Sunday, April 15, 2012

Can we be a little more patient?

I have observed that we are generally very impatient, be it at home or outside. This frailty could have stemmed from our desire for instant or immediate gratification of whatever we wish for. We get upset with the slightest hurdle in our path and easily lose our cool. We are not accommodative and wish always to surge ahead of others. This unwillingness to be patient is more pronounced in our interactions with utter strangers whom we may not meet again .How many of us are willing gladly to wait for our turn in a long queue unless regulated by someone? Where is that good natured tolerance to slight delays or incompetence as someone described patience?

Whenever we travel in the plane, we find passengers standing up immediately after the plane comes to a halt and start pulling out the boxes from the overhead cabins and dragging them along the aisle before others in the front rows take theirs and move. Soon there is a jam with none able to move. Why not wait for the passengers in the row ahead to move first as they do in US with none behind attempting to jump the queue. Things are so orderly and fast that nobody would like to break the system. They are patient and adhere to basic courtesies. It is the same in bill counters in the malls with shoppers waiting in line for the one ahead to complete his purchase. It is not so here unless the queue is enforced.

Visualize the melee in the railway platforms with passengers vying with one another to enter the railway compartment though all the seats are reserved and none can deprive the other of his berth. Yet patience is one thing that is missing to everybody’s inconvenience.

The scene at several traffic signals show this bad trait prominently with drivers trying to beat the signal even when red light begins to flash accompanied by honking of horns from many cars. I am witness to many narrow scrape through and a few accidents all due to lack of patience.. I have frequently seen in post offices illiterate people requesting others to help fill in the money order forms or the address on envelopes only to be rudely told to look for someone else. Even if they know the area and the names of streets, people respond to request for directions with an insensitive “patha nai” or an insolent wave of hand. It would appear they have no time to stand even for a few seconds to reply patiently.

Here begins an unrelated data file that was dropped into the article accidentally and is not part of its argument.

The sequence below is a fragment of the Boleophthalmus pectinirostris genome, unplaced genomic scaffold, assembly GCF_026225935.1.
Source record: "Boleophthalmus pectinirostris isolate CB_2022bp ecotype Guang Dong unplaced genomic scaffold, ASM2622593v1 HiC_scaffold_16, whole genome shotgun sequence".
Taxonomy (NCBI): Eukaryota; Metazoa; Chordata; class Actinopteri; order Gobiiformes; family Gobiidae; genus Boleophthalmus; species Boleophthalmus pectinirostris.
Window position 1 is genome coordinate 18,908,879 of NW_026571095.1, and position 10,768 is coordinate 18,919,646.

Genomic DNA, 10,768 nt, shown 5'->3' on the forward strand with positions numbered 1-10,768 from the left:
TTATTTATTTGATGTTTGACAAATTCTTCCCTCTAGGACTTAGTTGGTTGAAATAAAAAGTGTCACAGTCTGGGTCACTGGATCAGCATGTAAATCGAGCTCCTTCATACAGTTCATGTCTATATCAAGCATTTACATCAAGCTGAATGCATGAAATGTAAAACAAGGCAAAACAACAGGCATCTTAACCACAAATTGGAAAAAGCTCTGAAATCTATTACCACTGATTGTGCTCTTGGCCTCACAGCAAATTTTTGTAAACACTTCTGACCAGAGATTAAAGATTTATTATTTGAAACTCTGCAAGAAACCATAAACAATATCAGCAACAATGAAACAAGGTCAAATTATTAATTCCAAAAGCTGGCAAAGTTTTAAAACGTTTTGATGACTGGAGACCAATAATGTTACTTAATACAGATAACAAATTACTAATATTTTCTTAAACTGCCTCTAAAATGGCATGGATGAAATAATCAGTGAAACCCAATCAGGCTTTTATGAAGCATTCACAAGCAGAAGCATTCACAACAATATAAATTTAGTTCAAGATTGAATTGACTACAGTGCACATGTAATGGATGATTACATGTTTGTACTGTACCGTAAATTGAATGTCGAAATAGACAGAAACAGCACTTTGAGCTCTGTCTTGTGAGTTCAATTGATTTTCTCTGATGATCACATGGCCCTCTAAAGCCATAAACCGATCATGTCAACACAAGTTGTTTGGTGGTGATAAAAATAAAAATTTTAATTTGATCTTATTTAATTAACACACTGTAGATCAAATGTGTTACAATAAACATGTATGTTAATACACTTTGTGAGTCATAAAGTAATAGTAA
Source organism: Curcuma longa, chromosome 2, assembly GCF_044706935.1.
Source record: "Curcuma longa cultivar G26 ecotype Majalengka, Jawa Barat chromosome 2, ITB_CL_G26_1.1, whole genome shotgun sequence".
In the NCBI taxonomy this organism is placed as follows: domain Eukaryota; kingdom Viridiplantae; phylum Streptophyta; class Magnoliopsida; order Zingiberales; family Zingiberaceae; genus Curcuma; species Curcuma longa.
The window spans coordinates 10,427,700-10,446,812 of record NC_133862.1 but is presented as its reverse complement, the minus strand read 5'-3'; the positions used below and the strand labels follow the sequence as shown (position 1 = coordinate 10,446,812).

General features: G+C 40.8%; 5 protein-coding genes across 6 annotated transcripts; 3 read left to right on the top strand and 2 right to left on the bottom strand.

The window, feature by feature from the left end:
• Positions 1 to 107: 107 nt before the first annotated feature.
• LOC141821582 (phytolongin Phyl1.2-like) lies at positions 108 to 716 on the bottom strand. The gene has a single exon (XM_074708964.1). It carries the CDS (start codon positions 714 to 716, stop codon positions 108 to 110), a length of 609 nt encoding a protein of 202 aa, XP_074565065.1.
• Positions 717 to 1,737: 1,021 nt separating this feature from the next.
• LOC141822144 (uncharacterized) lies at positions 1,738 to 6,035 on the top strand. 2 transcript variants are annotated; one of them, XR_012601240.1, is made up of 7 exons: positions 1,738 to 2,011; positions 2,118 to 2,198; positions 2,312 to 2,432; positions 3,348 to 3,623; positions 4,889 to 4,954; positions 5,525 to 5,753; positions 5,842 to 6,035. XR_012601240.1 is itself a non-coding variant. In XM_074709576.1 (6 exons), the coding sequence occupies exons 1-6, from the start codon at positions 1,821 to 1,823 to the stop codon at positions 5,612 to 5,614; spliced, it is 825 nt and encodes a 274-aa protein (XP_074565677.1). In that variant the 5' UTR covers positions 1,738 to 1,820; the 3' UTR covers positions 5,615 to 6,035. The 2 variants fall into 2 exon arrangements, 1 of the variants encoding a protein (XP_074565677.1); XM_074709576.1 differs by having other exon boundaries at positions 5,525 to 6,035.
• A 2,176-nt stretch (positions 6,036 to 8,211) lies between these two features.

Unless it is a matter of life and death or extremely urgent, there is no justification to abandon this virtue. When you talk of emergency, I am reminded of how callously drivers do not slow down or move aside to give way to the wailing ambulance behind trying to reach the hospital with a dying patient. They show no patience to fellow beings in distress.

While this behaviour is not acceptable even to strangers, what shall we say about the impatience shown to children at home? The father on return from office is greeted with a big smile and a warm hug followed by endless complaints against each other by the young siblings only to be responded with a crazy shouting to keep quiet. A small smile, a little patience and a gentle plea for some respite before answering their questions would rub off on the kids and make them realize that the dad is tired and needs quiet.

I read this story written by one Carmen that there was a monk who was very impatient and went to live in a cave deep in the forest to practice patience. Several years later a man who went inside the forest saw this monk and asked him why he was there in such a secluded part. The monk replied that he was endeavouring to get over impatience. The man asked him “if there is no one around you, how will you know that you have conquered impatience.” The monk exploded in anger “Get away from here. I have no time to talk to you.”

While it is difficult to get over this failing completely, one should not forget to remember the monk every time we flare up and flex muscles over innocuous remarks or petty incidents or insignificant delays. Impatience affects one’s health in the long run. It is better to be patient than to become a patient


  1. Point noted !! :) This trait is so common now especially while on the roads. No one wants to allow the others. It is a mad rush to get ahead

  2. Hahaha! Cute story. Yes, true, we never are patient. Jumping queues is what we are born for:P

  3. Loved the last line. Never thought of it like that. But what makes me irritated is when I am in a line and some idiot manages to reach ahead of me, by some influence or stupid excuse. Making the rest standing in queue look like fools. :)

    I think the world is in a mad rush to move forward. No time for even family values anymore.

  4. it so happens that everyone seems to be on an urgent errand and cannot stop awhile to think..not realising -being a little patient can help do wonders.....

  5. Whatever written in each and every paragraph is very true. I have seen in the plane, foreigners waiting in their seats for others like us to get down first. Otherwise they should be ready to all the pushing and pulling aside by our people.

    The story is very apt for this topic. Very nice. The story about the father and kids also is very true. It happens in many houses.

  6. I also feel the same..why so much in rush all the time?

  7. We Indians are never patient. And it is not just the uneducated. I have seen it in affluent, educated lot. And that is really sad.

  8. Patience, I think, is not built-in. It does not come with the territory, as some would people say. But rather it can be acquired, learned, developed, and nurtured by discipline. To do that we start them young.... with our children -- in our homes, in school. Children who are taught the habit or discipline of patience grow up to be patient adults and citizens whatever their occupation in life may be.

    Just because it is can't mean that it cannot be resolved or improved.